• A study based on a telephone survey of more than 200,000 people in the US checked whether self-reported drinking levels correlated with any of 30 demographic, social, and economic factors thought to contribute to cardiovascular disease, from age to poverty to less exercise to limited access to health care. Among light and moderate drinkers as a group, 27 of the 30 factors were correlated with drinking levels, and in the direction that could create a false appearance of moderate drinking leading to better health. For example, as people enter old age, they drink less and become more likely to die.2 (Naimi et al. 2005.) Presumably no observational study controls for all 27, and perhaps none needs to go quite that far since the factors are probably inter-correlated. Nevertheless, the study suggests that the endogeneity of moderate drinking to health is hard to eradicate from an observational study.

In light of these facts, Occam’s Razor argues for a simple theory: the net marginal impact of drinking on health is negative at all levels; and moderate drinking is a marker for relative youth, affluence, and healthy habits rather than a cause of good health (Chikritzhs et al. 2015). Pending high-quality evidence to the contrary, alcohol taxes should be presumed to save even more lives in the long run.

(If you want to read more on this issue, try the new Chikritzhs et al. editorial—hat tip to Alex Wagenaar—and Fekjӕr’s pointed piece.)


 

  1. After critiquing Mendelian randomization, VanderWeele et al. suggest relying on it more when it produces negative results, assuming the confidence intervals are narrow. I think that is what I am doing here, the negative result being no differential in impact by drinking level.  (back)
  2. The analysis excluded respondents reported to be in poor health, in order to prevent unhealthy former heavy drinkers from contaminating the sample of non-drinkers.  (back)
  • AlanSutton6

    You repeatedly mention age as a confound, implying that this obvious variable is not properly dealt with in studies that appear to show a protective effect of alcohol. Can you provide even a single example of a study claiming a protective effect of alcohol that did not adjust for age? I am really doubting that such studies would have been deemed publishable.

    • David Roodman

      Alan, I think all I say is that are a lot of potential confounders and probably no study controls for all of them, or comes close enough to rule out confounding in my mind. I see two mentions of age, one in a representative laundry list of factors, one as an example to provide intuition for the general idea.

  • Steven Berry

    I don’t understand how the “ability to metabolize alcohol” is properly “excluded” from the effect of drinking on health, and therefore available to be used as an “instrument” that effects the level of drinking but has no direct effect on health. This seems on first thought to be a really terrible instrument. Am I missing something?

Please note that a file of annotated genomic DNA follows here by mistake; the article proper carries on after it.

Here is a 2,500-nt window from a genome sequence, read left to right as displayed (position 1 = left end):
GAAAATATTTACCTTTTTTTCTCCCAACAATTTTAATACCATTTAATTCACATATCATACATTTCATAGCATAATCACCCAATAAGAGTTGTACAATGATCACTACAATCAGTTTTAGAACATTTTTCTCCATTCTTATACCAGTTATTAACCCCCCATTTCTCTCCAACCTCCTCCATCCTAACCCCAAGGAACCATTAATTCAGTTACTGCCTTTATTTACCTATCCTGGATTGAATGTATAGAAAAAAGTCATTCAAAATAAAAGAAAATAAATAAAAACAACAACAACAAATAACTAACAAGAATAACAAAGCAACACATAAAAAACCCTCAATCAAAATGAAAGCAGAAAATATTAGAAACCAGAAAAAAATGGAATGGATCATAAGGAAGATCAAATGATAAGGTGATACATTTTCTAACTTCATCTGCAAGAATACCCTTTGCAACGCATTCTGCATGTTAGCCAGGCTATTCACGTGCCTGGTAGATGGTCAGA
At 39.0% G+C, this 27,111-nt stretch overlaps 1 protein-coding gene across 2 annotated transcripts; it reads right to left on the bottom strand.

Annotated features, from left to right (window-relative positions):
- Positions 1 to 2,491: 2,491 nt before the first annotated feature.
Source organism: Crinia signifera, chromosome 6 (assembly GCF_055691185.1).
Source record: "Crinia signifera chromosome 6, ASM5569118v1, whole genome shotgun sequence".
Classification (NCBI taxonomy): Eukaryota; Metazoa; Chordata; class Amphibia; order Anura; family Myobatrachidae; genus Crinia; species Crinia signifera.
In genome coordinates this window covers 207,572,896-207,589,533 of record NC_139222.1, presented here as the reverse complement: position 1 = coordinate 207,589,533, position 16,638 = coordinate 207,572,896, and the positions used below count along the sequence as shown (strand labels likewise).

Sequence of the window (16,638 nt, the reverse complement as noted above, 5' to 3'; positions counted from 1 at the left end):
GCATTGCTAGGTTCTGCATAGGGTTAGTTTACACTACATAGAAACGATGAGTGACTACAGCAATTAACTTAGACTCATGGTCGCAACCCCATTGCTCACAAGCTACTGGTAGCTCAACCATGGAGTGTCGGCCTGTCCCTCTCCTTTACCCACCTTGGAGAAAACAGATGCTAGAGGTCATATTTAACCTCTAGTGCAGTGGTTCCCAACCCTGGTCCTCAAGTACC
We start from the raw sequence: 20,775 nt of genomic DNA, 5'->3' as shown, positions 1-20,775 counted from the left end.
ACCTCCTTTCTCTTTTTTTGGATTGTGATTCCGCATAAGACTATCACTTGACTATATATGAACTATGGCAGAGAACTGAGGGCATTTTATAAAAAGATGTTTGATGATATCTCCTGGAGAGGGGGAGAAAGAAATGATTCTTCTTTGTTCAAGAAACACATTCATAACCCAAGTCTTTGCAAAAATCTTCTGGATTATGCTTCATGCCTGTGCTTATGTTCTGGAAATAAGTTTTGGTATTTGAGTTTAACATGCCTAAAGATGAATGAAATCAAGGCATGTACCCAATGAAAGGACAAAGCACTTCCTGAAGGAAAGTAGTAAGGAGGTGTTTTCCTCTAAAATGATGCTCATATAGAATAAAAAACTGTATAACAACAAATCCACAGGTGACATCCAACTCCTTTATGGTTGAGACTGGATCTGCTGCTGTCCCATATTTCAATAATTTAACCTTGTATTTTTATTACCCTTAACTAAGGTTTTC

• David Roodman

      Hi Steven. It’s a good question. The biochemical idea is that people with certain variants of the enzyme alcohol dehydrogenase accumulate the toxic form of alcohol in their bodies more rapidly, and so stop drinking sooner. The statistical idea, which is certainly debatable, is that “ability to metabolize alcohol” affects health as measured in the studies only in this way–or at least only by changing the amount of drinking.

      Are you understanding yet doubting this assumption? Certainly a broad criticism of Mendelian randomization is that a given gene can affect health through many biochemical pathways. In this case maybe the gene also affects health through some pathway that does not involve how much people drink, violating the key statistical assumption. Is this your concern? In this particular case, I see that risk as lowish because I think alcohol metabolism is relatively well understood. But I’m no biochemist.

      More persuasive for me is footnote 1 above, where I invoke the idea that Mendelian randomization is more compelling when it produces negative results. If the assumption you question is in fact wrong–if the alcohol dehydrogenase 1B gene in fact affects health through pathways separate from amount drunk–then since the Mendelian studies return null results, the net effects of all these pathways is about zero. That would be something of a coincidence, so I would assign it lower probability.

      Am I understanding your question right?

      –David

      • Steven Berry

        Yes, I think I count as “understanding but doubting.” Wouldn’t how fast you metabolize alcohol have a direct effect on the alcohol-health relationship? This is your “multiple pathways” point, it just seems to me that there is surely a *direct* pathway here (I don’t know which way the bias is likely to go.)